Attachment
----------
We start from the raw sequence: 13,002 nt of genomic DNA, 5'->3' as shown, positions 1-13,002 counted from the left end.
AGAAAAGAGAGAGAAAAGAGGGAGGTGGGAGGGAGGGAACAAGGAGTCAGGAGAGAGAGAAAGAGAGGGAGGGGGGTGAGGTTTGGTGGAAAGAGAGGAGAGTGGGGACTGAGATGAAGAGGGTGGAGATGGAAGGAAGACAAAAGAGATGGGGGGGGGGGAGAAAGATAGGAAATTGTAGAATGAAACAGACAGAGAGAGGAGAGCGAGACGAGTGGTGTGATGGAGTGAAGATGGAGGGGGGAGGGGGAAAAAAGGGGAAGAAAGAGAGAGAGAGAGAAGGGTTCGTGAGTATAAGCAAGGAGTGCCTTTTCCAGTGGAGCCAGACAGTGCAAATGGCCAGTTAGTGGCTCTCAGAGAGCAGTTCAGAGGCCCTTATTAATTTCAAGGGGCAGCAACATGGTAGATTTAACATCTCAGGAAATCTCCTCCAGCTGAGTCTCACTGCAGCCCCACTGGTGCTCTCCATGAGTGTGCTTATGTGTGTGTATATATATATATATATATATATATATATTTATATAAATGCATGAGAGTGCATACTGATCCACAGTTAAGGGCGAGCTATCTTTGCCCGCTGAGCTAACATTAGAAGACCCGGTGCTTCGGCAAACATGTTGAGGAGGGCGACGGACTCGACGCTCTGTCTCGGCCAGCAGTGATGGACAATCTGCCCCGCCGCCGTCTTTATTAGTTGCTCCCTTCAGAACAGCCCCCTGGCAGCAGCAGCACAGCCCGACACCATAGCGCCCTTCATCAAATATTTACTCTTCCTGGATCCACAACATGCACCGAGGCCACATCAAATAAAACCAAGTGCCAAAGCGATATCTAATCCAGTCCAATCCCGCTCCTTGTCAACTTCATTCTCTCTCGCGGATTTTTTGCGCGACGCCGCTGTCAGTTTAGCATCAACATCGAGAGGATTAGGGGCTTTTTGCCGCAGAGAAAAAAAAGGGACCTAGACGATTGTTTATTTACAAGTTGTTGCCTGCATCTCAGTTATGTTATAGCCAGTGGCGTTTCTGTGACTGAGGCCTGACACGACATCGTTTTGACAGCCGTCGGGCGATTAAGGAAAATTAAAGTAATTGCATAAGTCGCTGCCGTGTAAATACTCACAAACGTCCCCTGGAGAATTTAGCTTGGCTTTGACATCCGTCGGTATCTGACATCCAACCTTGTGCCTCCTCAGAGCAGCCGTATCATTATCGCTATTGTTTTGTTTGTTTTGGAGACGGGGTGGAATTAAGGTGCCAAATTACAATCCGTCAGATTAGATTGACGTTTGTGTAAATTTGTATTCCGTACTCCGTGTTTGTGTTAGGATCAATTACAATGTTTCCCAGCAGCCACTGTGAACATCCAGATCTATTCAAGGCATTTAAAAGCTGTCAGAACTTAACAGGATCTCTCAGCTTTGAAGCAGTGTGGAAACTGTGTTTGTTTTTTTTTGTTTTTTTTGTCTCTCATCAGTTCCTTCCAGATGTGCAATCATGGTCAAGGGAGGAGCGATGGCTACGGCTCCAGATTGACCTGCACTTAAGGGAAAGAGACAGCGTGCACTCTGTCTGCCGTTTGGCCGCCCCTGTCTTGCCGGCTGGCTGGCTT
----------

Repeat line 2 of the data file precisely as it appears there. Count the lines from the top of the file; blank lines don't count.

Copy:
AGAAAAGAGAGAGAAAAGAGGGAGGTGGGAGGGAGGGAACAAGGAGTCAGGAGAGAGAGAAAGAGAGGGAGGGGGGTGAGGTTTGGTGGAAAGAGAGGAGAGTGGGGACTGAGATGAAGAGGGTGGAGATGGAAGGAAGACAAAAGAGATGGGGGGGGGGGAGAAAGATAGGAAATTGTAGAATGAAACAGACAGAGAGAGGAGAGCGAGACGAGTGGTGTGATGGAGTGAAGATGGAGGGGGGAGGGGGAAAAAAGGGGAAGAAAGAGAGAGAGAGAGAAGGGTTCGTGAGTATAAGCAAGGAGTGCCTTTTCCAGTGGAGCCAGACAGTGCAAATGGCCAGTTAGTGGCTCTCAGAGAGCAGTTCAGAGGCCCTTATTAATTTCAAGGGGCAGCAACATGGTAGATTTAACATCTCAGGAAATCTCCTCCAGCTGAGTCTCACTGCAGCCCCACTGGTGCTCTCCATGAGTGTGCTTATGTGTGTGTATATATATATATATATATATATATATATTTATATAAATGCATGAGAGTGCATACTGATCCACAGTTAAGGGCGAGCTATCTTTGCCCGCTGAGCTAACATTAGAAGACCCGGTGCTTCGGCAAACATGTTGAGGAGGGCGACGGACTCGACGCTCTGTCTCGGCCAGCAGTGATGGACAATCTGCCCCGCCGCCGTCTTTATTAGTTGCTCCCTTCAGAACAGCCCCCTGGCAGCAGCAGCACAGCCCGACACCATAGCGCCCTTCATCAAATATTTACTCTTCCTGGATCCACAACATGCACCGAGGCCACATCAAATAAAACCAAGTGCCAAAGCGATATCTAATCCAGTCCAATCCCGCTCCTTGTCAACTTCATTCTCTCTCGCGGATTTTTTGCGCGACGCCGCTGTCAGTTTAGCATCAACATCGAGAGGATTAGGGGCTTTTTGCCGCAGAGAAAAAAAAGGGACCTAGACGATTGTTTATTTACAAGTTGTTGCCTGCATCTCAGTTATGTTATAGCCAGTGGCGTTTCTGTGACTGAGGCCTGACACGACATCGTTTTGACAGCCGTCGGGCGATTAAGGAAAATTAAAGTAATTGCATAAGTCGCTGCCGTGTAAATACTCACAAACGTCCCCTGGAGAATTTAGCTTGGCTTTGACATCCGTCGGTATCTGACATCCAACCTTGTGCCTCCTCAGAGCAGCCGTATCATTATCGCTATTGTTTTGTTTGTTTTGGAGACGGGGTGGAATTAAGGTGCCAAATTACAATCCGTCAGATTAGATTGACGTTTGTGTAAATTTGTATTCCGTACTCCGTGTTTGTGTTAGGATCAATTACAATGTTTCCCAGCAGCCACTGTGAACATCCAGATCTATTCAAGGCATTTAAAAGCTGTCAGAACTTAACAGGATCTCTCAGCTTTGAAGCAGTGTGGAAACTGTGTTTGTTTTTTTTTGTTTTTTTTGTCTCTCATCAGTTCCTTCCAGATGTGCAATCATGGTCAAGGGAGGAGCGATGGCTACGGCTCCAGATTGACCTGCACTTAAGGGAAAGAGACAGCGTGCACTCTGTCTGCCGTTTGGCCGCCCCTGTCTTGCCGGCTGGCTGGCTT